In 1975 Colin Powell entered the National War College in Washington. Once there, Colonel Powell (as he was then), a veteran of two tours in Vietnam, read Carl von Clausewitz’s On war for the first time. He was bowled over. On war was, Powell recalled, ‘like a beam of light from the past, still illuminating present-day military quandaries’. What particularly impressed him was Clausewitz’s view that the military itself formed only ‘one leg in a triad’, the other two elements of which were the government and the people. All three had to be engaged for war to be sustainable; in the Vietnam War America’s had not been.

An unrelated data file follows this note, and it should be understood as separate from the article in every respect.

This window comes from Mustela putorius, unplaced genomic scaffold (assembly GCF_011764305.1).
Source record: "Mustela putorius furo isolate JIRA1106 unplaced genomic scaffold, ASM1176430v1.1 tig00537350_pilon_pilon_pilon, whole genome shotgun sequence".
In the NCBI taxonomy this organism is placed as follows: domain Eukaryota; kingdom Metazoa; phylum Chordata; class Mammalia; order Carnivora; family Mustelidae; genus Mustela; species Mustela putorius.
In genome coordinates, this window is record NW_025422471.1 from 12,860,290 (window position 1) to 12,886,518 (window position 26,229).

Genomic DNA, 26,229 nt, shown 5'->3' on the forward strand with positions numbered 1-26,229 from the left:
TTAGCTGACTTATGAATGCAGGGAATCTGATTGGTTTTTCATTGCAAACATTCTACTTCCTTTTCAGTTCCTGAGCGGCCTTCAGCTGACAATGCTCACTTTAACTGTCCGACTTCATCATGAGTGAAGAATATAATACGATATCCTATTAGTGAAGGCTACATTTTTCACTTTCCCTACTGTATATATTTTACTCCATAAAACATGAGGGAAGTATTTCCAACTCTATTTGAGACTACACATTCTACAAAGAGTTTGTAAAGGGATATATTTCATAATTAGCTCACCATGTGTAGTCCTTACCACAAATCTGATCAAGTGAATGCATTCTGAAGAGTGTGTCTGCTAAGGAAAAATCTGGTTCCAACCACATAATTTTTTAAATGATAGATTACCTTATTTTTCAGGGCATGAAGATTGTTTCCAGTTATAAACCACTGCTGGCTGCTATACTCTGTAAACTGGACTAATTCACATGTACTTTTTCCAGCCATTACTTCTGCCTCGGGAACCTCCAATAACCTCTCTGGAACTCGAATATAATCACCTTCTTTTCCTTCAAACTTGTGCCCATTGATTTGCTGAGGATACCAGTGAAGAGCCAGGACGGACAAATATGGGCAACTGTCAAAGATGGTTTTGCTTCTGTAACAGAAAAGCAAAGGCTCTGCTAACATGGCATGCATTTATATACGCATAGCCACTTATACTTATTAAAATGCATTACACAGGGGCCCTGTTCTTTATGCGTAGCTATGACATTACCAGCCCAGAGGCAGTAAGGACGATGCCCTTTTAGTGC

Powell may have been right about the Vietnam War, but not about Clausewitz. Powell had misread the final section of the opening chapter of On war, that which describes war as ‘a strange trinity’. Its three elements are not the people, the army and the government, but passion, chance and reason. Clausewitz went on to associate each of these three elements more particularly with the feelings of the people, the exercise of military command and the political direction of the government. But in doing so he moved from the ‘trinity’ itself to its application. The people, the army and the government are elements of the state, not of war. The distinction is crucial not only to the relevance of On war today but also to what follows in this book. Clausewitz informs much of its content; he does so because he emphatically sought to understand war in terms as broad as possible, and to be as little bounded by the circumstances of his own time as his not inconsiderable intellectual powers enabled.
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